$x = Invoke-WebRequest -Uri "$($tenantUrl)_vti_bin/client.svc" -Headers $headers -Method POST -UseBasicParsing;
    } Catch {
        # We expect a 401 here.
        $realm = $_.Exception.Response.Headers["WWW-Authenticate"].Substring(7).Split(",")[0].Split("=")[1].Trim("`"");
    $issuer = "$($issuerId)@$($realm)";
    $nameId = "$($clientId)@$($realm)";
    $uri = New-Object System.Uri($tenantUrl);
    $audience = "00000003-0000-0ff1-ce00-000000000000/$($uri.Authority)@$($realm)";
    # Get the claims
    $actorClaims = New-Object System.Collections.Generic.List[Microsoft.IdentityModel.S2S.Tokens.JsonWebTokenClaim];
    $claim = New-Object Microsoft.IdentityModel.S2S.Tokens.JsonWebTokenClaim("nameid", $nameId);
    # Get the signing credentials
    $cert = New-Object System.Security.Cryptography.X509Certificates.X509Certificate2($certPath, $certPwd);
    $signingCreds = New-Object Microsoft.IdentityModel.SecurityTokenService.X509SigningCredentials(`
        $cert, [System.IdentityModel.Tokens.SecurityAlgorithms]::RsaSha256Signature, `
    # Create the token.    
    $token = New-Object Microsoft.IdentityModel.S2S.Tokens.JsonWebSecurityToken(`
        $issuer, $audience, [System.DateTime]::UtcNow, [System.DateTime]::UtcNow.AddHours(12), $actorClaims, $signingCreds);
    $tokenString = (New-Object Microsoft.IdentityModel.S2S.Tokens.JsonWebSecurityTokenHandler).WriteTokenAsString($token);
    [Microsoft.SharePoint.Client.ClientContext]$clientContext = $null;
    Try {
        # Create the client context.
        $clientContext = New-Object Microsoft.SharePoint.Client.ClientContext($tenantUrl);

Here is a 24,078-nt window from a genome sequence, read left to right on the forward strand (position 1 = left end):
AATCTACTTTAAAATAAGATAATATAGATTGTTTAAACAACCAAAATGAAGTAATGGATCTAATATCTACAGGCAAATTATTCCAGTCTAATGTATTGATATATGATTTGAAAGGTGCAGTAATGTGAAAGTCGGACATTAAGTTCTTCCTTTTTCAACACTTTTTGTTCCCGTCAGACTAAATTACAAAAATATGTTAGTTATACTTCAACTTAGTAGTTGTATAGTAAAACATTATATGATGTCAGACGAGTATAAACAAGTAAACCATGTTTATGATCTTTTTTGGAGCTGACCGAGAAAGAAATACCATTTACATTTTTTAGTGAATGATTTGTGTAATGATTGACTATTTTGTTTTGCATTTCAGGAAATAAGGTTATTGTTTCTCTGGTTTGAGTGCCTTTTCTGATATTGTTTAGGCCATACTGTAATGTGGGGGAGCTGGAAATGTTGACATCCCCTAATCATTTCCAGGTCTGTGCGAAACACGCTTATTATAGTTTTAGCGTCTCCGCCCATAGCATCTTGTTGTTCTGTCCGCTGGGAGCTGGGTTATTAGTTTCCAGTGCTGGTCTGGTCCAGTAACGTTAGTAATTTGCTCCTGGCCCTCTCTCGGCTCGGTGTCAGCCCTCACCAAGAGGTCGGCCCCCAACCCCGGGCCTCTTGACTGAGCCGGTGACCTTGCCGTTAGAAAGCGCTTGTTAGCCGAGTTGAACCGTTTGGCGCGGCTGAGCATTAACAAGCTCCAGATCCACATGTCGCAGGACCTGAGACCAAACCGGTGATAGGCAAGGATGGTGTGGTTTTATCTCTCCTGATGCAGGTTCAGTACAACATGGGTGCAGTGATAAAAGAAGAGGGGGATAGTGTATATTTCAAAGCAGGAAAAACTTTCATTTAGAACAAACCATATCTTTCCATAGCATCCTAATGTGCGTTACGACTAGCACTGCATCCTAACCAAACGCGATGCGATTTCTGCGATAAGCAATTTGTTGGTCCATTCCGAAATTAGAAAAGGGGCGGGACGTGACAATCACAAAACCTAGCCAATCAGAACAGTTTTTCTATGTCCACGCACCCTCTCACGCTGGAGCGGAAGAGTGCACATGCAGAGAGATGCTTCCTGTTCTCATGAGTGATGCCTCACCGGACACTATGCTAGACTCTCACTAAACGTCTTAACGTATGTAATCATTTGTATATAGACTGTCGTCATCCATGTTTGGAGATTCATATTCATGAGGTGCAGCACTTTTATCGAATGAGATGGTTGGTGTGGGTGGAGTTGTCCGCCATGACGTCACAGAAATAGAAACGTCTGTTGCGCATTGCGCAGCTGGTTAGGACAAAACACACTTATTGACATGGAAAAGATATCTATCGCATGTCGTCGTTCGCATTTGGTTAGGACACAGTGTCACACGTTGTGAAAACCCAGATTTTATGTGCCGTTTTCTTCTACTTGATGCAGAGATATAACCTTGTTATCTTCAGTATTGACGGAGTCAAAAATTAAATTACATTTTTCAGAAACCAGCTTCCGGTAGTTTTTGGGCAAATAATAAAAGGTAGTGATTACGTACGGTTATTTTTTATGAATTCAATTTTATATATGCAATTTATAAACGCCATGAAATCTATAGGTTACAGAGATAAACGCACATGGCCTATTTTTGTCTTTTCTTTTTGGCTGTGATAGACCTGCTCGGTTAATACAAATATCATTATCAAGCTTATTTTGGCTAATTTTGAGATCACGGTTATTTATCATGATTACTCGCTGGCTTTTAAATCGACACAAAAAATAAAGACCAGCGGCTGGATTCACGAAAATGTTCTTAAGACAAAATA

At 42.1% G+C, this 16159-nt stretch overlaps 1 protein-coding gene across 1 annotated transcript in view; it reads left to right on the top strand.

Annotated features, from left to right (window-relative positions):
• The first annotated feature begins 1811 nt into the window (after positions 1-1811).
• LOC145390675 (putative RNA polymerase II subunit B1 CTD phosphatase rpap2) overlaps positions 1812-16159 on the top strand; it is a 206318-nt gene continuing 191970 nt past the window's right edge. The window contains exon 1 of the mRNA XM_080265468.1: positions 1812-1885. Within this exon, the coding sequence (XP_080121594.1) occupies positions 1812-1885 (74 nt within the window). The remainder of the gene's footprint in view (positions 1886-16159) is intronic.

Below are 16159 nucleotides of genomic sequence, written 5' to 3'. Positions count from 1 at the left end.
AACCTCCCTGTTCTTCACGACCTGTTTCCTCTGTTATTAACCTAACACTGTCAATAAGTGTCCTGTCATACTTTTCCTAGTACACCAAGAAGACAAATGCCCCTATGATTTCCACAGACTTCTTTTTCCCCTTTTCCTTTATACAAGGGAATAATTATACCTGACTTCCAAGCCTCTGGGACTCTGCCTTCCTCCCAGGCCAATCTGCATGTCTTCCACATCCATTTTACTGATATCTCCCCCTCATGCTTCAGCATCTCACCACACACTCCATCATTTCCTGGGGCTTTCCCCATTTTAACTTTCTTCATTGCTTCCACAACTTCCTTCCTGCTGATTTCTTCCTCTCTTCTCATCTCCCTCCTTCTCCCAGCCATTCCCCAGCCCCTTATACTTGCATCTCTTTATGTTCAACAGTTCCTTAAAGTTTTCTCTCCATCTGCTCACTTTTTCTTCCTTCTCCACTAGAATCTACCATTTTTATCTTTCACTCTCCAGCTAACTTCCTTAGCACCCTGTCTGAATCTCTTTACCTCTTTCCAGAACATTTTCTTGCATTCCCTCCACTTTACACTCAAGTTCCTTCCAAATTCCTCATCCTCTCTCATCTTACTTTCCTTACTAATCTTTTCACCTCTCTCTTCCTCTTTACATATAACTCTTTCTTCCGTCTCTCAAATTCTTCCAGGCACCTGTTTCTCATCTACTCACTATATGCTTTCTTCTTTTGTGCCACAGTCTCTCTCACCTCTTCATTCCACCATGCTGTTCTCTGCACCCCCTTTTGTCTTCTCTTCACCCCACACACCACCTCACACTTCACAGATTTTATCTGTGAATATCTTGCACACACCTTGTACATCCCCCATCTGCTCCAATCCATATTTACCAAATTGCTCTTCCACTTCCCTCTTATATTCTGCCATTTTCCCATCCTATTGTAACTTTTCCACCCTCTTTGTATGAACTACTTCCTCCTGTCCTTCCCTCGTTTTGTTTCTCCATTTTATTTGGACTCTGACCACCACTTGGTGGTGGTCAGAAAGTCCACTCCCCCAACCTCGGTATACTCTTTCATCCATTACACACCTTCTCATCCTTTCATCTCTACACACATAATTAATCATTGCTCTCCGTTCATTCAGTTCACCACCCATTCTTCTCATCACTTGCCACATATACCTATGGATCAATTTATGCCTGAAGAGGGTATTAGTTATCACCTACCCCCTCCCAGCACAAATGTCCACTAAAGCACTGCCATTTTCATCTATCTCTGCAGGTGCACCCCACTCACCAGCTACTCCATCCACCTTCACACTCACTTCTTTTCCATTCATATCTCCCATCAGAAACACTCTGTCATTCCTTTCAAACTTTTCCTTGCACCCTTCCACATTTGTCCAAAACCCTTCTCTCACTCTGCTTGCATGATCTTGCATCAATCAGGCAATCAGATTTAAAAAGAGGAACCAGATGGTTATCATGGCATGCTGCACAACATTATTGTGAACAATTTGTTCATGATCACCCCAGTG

$clientContext.AuthenticationMode = [Microsoft.SharePoint.Client.ClientAuthenticationMode]::Anonymous;
        $clientContext.FormDigestHandlingEnabled = $false;
        AddRequestHandler -clientContext $clientContext -token $tokenString;
        if ($GetAppOnlyContextCB -ne $null) { &$GetAppOnlyContextCB -clientContext $clientContext; }
    } Finally {
        if ($clientContext -ne $null) { $clientContext.Dispose(); }

Function AddRequestHandler {
    Param([Microsoft.SharePoint.Client.ClientContext]$clientContext, [string]$token);
    Add-Type -TypeDefinition @"
using System;
using Microsoft.SharePoint.Client;
namespace SPHelper {
    public static class ClientContextHelper {
        private static string _token = "";
        public static void AddRequestHandler(ClientContext ctx, string token) {
            _token = token;
            ctx.ExecutingWebRequest += new EventHandler<WebRequestEventArgs>(RequestHandler);
        private static void RequestHandler(object sender, WebRequestEventArgs e) {
            e.WebRequestExecutor.RequestHeaders["Authorization"] = "Bearer " + _token;
"@ -ReferencedAssemblies "$env:dp0\DLLs\Microsoft.SharePoint.Client.dll", "$env:dp0\DLLs\Microsoft.SharePoint.Client.Runtime.dll";
    [SPHelper.ClientContextHelper]::AddRequestHandler($clientContext, $token);

SharePoint Online AppRegNew via PowerShell

$clientId = "clientId GUID"
$appDomain = "App Domain"
$appName = "Friendly Name"
$appUrl = "App Url"
$newClientSecret = "Client Secret"

$servicePrincipalName = @("$clientID/$appDomain")
New-MsolServicePrincipal -ServicePrincipalNames $servicePrincipalName -AppPrincipalId $clientID -DisplayName $appName `
  -Type Symmetric -Usage Verify -StartDate "12/01/2016" -EndDate "12/01/2017" -Addresses (New-MsolServicePrincipalAddresses -Address $appUrl) 
New-MsolServicePrincipalCredential -AppPrincipalId $clientId -Type Symmetric -Usage Sign -Value $newClientSecret
New-MsolServicePrincipalCredential -AppPrincipalId $clientId -Type Symmetric -Usage Verify -Value $newClientSecret